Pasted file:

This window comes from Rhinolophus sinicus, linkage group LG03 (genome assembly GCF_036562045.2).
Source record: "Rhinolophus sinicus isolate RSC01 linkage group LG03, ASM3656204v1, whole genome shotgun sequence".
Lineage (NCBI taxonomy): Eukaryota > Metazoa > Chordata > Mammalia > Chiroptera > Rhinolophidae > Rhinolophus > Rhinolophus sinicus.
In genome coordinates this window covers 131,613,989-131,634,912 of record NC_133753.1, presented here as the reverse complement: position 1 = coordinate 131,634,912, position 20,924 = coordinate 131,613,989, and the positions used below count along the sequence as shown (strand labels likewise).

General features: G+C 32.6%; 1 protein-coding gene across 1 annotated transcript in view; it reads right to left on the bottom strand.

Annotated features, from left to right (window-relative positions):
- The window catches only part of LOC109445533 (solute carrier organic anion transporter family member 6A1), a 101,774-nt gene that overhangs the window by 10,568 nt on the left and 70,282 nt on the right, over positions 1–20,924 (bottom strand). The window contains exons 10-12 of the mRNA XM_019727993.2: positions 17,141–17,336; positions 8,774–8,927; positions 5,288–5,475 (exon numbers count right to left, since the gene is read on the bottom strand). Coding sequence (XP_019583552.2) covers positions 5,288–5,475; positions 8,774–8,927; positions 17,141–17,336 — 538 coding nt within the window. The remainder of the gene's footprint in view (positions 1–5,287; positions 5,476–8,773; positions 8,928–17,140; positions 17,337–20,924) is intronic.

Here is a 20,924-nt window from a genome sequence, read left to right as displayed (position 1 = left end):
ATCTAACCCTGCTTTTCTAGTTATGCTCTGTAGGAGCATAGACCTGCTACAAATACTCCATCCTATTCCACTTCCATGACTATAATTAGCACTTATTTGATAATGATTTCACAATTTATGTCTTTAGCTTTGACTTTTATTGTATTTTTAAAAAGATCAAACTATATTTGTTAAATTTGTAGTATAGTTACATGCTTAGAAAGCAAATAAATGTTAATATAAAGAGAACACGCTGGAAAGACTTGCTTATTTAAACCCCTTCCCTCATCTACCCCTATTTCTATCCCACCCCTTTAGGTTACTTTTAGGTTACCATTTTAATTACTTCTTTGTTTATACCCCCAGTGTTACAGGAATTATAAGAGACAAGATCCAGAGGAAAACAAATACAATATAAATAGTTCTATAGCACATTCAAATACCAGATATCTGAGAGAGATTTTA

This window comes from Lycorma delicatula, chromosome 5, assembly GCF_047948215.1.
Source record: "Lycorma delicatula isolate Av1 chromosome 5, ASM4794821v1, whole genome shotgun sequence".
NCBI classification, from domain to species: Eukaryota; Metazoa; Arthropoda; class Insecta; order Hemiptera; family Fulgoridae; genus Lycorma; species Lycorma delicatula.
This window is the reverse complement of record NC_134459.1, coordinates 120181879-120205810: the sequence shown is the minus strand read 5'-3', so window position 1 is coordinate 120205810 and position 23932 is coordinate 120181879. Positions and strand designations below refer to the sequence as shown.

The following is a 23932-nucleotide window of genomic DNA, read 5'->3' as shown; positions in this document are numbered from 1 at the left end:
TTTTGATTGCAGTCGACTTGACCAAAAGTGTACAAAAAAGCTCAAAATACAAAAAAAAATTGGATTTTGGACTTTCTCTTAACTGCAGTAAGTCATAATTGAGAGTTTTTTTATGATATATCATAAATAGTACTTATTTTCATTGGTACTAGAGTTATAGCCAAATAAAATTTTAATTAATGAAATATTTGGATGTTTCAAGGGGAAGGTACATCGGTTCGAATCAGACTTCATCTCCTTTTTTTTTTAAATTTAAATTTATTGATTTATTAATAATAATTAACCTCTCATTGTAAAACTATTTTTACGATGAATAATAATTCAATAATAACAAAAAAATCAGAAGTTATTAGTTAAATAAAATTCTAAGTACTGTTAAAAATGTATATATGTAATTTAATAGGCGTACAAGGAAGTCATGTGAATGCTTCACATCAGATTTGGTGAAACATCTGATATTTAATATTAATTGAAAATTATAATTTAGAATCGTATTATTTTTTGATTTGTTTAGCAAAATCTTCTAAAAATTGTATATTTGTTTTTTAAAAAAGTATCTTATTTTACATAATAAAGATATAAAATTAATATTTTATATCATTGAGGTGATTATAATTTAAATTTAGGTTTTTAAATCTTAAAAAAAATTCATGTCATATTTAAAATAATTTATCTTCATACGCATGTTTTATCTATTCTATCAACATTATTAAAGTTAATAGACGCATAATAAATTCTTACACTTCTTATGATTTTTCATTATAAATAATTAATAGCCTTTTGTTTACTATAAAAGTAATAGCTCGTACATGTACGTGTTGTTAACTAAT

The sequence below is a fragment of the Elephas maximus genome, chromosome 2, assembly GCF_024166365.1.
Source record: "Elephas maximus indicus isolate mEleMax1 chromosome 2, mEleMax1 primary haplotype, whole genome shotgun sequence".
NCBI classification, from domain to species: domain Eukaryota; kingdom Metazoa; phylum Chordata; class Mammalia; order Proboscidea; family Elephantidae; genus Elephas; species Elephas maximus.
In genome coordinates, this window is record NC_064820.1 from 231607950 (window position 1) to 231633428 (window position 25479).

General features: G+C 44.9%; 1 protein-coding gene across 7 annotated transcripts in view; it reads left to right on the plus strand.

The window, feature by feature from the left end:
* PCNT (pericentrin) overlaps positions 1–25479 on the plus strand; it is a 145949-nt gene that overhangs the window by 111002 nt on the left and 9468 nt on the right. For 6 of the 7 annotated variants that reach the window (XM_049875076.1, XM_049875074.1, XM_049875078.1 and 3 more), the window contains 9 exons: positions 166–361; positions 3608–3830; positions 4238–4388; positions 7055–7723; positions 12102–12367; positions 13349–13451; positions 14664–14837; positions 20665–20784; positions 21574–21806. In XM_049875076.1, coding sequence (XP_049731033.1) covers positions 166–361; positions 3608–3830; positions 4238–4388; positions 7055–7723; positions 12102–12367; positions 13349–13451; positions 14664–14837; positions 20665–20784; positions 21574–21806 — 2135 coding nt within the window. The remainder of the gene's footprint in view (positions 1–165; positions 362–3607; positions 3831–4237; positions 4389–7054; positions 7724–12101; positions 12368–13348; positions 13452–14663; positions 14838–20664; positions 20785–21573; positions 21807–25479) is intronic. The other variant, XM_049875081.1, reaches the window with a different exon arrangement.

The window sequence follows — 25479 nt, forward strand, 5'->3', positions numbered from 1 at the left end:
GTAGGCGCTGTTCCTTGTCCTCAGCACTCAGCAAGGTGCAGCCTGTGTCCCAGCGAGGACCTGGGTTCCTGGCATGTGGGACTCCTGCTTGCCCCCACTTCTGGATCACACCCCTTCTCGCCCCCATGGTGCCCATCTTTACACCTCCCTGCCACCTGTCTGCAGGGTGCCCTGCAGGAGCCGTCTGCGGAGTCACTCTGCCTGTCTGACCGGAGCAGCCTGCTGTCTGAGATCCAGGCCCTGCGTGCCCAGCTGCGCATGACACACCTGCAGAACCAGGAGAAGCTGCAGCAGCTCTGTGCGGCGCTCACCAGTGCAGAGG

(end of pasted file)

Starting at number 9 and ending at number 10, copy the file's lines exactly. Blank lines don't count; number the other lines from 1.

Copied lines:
ATCTAACCCTGCTTTTCTAGTTATGCTCTGTAGGAGCATAGACCTGCTACAAATACTCCATCCTATTCCACTTCCATGACTATAATTAGCACTTATTTGATAATGATTTCACAATTTATGTCTTTAGCTTTGACTTTTATTGTATTTTTAAAAAGATCAAACTATATTTGTTAAATTTGTAGTATAGTTACATGCTTAGAAAGCAAATAAATGTTAATATAAAGAGAACACGCTGGAAAGACTTGCTTATTTAAACCCCTTCCCTCATCTACCCCTATTTCTATCCCACCCCTTTAGGTTACTTTTAGGTTACCATTTTAATTACTTCTTTGTTTATACCCCCAGTGTTACAGGAATTATAAGAGACAAGATCCAGAGGAAAACAAATACAATATAAATAGTTCTATAGCACATTCAAATACCAGATATCTGAGAGAGATTTTA

This window comes from Lycorma delicatula, chromosome 5, assembly GCF_047948215.1.